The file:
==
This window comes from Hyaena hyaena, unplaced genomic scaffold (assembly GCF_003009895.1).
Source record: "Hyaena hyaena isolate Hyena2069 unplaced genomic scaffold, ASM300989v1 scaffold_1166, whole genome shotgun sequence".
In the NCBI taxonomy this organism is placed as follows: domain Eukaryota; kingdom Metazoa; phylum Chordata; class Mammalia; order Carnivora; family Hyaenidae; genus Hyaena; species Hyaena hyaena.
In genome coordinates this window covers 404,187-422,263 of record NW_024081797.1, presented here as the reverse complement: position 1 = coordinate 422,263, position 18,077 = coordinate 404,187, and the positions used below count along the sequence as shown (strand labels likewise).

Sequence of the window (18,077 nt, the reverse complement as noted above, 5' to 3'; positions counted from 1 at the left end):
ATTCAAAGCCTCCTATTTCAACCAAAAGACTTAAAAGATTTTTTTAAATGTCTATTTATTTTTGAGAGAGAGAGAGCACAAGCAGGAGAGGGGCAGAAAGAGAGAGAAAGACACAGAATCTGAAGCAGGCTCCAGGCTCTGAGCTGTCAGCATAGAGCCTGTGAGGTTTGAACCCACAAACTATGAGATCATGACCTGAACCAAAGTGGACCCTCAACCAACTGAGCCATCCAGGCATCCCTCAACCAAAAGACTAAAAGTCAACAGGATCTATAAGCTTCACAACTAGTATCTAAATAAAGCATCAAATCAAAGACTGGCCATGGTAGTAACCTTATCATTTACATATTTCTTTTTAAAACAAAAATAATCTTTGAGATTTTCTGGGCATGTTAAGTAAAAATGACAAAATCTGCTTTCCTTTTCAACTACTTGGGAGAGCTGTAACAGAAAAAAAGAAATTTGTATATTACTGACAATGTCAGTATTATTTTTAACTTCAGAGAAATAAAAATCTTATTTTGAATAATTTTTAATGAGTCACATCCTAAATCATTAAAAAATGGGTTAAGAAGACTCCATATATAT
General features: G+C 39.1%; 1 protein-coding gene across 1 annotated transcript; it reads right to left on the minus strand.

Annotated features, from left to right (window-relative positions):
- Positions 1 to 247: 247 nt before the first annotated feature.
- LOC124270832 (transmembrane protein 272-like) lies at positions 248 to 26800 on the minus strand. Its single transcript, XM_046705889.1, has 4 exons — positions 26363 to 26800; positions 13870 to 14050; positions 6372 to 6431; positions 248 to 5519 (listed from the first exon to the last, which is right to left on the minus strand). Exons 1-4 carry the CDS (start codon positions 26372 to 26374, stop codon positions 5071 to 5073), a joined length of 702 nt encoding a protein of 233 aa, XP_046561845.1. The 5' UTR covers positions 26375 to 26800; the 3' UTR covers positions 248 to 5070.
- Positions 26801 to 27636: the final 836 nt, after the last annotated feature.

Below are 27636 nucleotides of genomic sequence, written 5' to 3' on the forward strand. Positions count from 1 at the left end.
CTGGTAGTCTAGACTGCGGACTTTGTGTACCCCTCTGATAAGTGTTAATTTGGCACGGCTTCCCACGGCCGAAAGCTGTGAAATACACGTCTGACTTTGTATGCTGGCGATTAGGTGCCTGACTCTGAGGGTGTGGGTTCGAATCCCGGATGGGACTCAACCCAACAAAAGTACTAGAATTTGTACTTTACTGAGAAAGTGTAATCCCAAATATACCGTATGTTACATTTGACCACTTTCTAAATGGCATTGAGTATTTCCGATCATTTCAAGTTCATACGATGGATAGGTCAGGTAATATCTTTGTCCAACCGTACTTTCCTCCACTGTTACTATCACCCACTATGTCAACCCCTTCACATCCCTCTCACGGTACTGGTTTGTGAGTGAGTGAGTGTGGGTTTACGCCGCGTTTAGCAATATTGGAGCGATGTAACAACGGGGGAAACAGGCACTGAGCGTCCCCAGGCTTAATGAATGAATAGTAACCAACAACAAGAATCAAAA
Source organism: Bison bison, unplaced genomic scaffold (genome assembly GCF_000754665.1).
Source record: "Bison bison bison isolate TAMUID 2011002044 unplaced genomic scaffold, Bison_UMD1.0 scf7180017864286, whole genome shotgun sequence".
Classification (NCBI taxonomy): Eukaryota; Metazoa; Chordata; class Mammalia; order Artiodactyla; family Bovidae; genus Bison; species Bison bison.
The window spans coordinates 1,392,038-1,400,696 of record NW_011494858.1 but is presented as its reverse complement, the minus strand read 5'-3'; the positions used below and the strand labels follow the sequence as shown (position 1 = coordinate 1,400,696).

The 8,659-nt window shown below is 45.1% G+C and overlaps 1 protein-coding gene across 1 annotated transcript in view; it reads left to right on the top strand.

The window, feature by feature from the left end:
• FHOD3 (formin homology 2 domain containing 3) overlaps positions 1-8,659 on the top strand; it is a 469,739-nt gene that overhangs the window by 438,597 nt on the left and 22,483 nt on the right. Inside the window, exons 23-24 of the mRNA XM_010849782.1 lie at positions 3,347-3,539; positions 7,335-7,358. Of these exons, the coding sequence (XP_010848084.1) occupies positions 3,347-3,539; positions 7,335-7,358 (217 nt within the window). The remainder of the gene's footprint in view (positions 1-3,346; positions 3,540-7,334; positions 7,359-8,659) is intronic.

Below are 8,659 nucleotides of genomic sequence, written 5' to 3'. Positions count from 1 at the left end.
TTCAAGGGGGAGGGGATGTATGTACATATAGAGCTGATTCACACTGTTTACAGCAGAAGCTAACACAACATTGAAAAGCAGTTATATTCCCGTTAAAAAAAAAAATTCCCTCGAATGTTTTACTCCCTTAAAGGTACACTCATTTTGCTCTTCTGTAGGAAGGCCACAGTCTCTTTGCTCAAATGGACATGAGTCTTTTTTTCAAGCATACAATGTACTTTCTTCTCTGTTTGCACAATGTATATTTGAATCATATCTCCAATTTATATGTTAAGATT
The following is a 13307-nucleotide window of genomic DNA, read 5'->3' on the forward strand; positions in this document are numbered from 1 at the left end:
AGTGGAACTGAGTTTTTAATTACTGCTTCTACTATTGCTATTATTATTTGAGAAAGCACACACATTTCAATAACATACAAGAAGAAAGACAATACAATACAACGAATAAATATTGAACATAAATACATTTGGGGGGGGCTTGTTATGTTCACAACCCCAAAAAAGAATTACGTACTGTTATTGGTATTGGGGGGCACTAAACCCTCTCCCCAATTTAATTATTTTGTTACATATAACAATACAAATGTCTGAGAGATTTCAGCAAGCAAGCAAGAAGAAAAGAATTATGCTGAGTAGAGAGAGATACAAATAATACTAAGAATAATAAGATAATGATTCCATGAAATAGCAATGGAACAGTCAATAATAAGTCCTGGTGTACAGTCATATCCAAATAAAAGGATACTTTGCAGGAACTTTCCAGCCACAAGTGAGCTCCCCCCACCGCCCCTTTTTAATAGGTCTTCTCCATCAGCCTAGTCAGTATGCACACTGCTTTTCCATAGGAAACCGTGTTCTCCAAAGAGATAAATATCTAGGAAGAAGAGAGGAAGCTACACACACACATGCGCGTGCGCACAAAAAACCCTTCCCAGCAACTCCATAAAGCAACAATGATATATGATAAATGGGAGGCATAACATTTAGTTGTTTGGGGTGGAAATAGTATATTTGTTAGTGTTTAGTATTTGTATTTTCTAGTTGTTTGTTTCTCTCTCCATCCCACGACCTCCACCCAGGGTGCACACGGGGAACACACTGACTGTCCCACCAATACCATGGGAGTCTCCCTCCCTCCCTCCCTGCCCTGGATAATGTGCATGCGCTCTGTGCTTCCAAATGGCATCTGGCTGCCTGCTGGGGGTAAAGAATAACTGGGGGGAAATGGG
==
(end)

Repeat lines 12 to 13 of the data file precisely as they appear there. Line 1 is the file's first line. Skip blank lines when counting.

Below are 27636 nucleotides of genomic sequence, written 5' to 3' on the forward strand. Positions count from 1 at the left end.
CTGGTAGTCTAGACTGCGGACTTTGTGTACCCCTCTGATAAGTGTTAATTTGGCACGGCTTCCCACGGCCGAAAGCTGTGAAATACACGTCTGACTTTGTATGCTGGCGATTAGGTGCCTGACTCTGAGGGTGTGGGTTCGAATCCCGGATGGGACTCAACCCAACAAAAGTACTAGAATTTGTACTTTACTGAGAAAGTGTAATCCCAAATATACCGTATGTTACATTTGACCACTTTCTAAATGGCATTGAGTATTTCCGATCATTTCAAGTTCATACGATGGATAGGTCAGGTAATATCTTTGTCCAACCGTACTTTCCTCCACTGTTACTATCACCCACTATGTCAACCCCTTCACATCCCTCTCACGGTACTGGTTTGTGAGTGAGTGAGTGTGGGTTTACGCCGCGTTTAGCAATATTGGAGCGATGTAACAACGGGGGAAACAGGCACTGAGCGTCCCCAGGCTTAATGAATGAATAGTAACCAACAACAAGAATCAAAA